just got back from an extraordinary boating trip in on our SJ23 from New Bern NC
to Oriental NC on the Nuese River, my wife & I got to talking about likely
scenarios when an SJ23 is caught in heavy weather. This past Sunday, we
left Oriental to return to New Bern at about 9:30am. A front was supposed to
have passed through during the night, and all forecasts as of Saturday put winds
@ NW 15 - 20 & diminishing in the afternoon. While we had not heard
whether the front had moved through over nite, we assumed it had been relatively
small, and had come and went.
We left the marina with one reef in
the main and a 110 jib. About 3/4 mile out, we saw a line of dark clouds
approaching. The wind quickly built to 30+, building a steep chop of
4 - 5 ft running down the river. For the next 20 minutes, it took
everything we had to continue to steer the boat, get the jib down, and then the
main. The bow of the boat was heaving up & down a good 10ft, with my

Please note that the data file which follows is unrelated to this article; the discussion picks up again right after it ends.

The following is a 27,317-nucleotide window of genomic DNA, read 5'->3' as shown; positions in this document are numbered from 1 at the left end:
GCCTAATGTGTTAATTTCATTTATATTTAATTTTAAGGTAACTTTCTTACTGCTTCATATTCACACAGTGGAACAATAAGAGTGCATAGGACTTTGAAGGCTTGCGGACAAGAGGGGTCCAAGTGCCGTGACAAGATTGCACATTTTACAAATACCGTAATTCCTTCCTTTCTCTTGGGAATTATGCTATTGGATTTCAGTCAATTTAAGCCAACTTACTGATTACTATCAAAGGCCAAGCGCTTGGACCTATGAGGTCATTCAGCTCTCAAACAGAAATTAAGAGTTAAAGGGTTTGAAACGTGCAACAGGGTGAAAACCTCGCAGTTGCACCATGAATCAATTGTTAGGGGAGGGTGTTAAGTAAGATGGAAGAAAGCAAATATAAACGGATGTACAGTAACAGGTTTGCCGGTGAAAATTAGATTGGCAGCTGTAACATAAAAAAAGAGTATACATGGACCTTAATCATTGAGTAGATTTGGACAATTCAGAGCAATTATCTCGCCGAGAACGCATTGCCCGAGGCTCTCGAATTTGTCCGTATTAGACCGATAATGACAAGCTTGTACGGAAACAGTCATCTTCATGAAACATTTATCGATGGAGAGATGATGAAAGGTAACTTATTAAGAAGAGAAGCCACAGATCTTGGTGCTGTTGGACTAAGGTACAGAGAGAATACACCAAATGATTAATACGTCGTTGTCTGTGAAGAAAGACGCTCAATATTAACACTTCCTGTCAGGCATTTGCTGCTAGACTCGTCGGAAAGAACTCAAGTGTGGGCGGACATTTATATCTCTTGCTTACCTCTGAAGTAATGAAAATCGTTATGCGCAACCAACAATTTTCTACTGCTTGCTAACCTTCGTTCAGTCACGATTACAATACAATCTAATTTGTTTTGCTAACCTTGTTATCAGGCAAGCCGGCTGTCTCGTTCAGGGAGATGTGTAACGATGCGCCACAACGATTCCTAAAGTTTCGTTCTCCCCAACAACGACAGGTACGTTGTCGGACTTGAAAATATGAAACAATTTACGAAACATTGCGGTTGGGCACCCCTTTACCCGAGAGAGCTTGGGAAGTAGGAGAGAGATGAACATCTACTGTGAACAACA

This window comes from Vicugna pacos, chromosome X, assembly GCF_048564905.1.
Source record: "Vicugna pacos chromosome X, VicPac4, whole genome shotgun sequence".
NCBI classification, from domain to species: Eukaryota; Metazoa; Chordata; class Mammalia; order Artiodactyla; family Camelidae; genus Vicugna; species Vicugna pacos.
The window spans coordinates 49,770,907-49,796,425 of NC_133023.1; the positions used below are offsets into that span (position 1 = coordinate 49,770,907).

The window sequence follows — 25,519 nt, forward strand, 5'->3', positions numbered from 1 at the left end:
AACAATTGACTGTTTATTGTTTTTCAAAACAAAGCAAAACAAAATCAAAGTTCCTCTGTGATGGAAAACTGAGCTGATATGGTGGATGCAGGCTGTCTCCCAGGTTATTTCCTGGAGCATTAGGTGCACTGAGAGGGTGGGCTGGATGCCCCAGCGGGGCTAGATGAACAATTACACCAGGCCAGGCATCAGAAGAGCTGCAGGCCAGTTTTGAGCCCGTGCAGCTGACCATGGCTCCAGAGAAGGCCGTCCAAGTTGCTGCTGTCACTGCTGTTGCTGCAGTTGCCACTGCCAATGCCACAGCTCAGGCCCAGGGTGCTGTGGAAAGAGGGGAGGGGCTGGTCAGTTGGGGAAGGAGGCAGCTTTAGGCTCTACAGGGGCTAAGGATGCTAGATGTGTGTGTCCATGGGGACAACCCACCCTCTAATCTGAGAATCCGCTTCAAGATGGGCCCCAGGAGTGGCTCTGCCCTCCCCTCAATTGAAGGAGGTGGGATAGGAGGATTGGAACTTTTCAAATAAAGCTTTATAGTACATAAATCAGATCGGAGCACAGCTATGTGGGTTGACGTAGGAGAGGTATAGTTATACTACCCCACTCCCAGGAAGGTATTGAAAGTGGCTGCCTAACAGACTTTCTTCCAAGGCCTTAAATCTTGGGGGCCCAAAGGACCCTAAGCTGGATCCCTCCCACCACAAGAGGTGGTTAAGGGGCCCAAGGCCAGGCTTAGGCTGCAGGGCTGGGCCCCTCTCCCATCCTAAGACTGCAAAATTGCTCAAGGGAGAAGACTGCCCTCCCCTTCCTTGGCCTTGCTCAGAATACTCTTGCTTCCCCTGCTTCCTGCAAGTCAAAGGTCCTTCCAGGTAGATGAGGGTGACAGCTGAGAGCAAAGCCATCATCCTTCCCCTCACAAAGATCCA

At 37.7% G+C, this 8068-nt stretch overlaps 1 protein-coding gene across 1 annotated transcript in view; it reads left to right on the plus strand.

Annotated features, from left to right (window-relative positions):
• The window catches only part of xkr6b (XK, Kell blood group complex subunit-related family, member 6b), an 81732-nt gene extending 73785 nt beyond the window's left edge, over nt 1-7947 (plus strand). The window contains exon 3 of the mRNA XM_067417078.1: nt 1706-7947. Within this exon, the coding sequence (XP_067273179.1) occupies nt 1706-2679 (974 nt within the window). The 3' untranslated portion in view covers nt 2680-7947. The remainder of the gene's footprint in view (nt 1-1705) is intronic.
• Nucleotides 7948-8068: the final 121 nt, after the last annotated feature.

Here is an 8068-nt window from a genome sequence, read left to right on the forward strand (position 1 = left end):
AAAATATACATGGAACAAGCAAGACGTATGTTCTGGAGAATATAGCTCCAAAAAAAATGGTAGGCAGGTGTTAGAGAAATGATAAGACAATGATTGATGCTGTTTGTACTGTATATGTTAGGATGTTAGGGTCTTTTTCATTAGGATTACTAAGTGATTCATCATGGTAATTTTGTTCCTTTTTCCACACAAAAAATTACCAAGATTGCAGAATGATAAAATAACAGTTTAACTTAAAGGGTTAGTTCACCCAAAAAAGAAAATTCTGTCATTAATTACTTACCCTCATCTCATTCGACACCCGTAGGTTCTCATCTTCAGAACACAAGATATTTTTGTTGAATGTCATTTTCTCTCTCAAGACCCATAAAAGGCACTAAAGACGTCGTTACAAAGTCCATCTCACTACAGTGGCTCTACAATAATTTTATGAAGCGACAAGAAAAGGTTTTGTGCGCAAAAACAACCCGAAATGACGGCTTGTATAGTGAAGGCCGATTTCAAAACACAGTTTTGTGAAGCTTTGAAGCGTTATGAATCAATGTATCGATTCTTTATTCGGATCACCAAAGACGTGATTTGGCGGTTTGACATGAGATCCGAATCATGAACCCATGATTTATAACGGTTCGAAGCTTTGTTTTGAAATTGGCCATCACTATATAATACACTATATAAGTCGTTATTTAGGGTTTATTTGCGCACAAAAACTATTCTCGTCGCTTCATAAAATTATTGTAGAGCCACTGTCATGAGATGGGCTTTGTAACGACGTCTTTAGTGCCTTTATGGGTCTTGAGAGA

wife hanging on, as the boat climbed over each wave. We ended up splitting the
main before she could finally get it down, as I was unable to steer the boat
directly into the wind. Somehow I managed to start the motor, and with our
weenie 8 horses fully cranked, we managed to turn the boat through the eye and
head back in. Thats when we were broadsided with a 5 footer that nearly
put the mast in the water. I was looking straight down at the starboard
winch, almost submerged.
We made it in, but IMHO, only barely.
Thinking back, I would have done some things differently, but as mentioned
above, what happens when an SJ23 rolls bad? Does the cockpit flood?
If the hatch is open will the cuddy flood? Is that the sign that shes
going down? Is there any significant righting moment in an
The water was 65 deg, a mile to both shores, and we both had on
loads of clothes. Swimming to shore was not an option. If we had gone
over, hopefully we would have had the waterproof VHF & GPS in
In retrospect, we needed to have local, recent forecasts, and more
importantly, should have talked around. Others captains were in the know,
and chose not to go out that morning.
The difference between an ordeal and an adventure is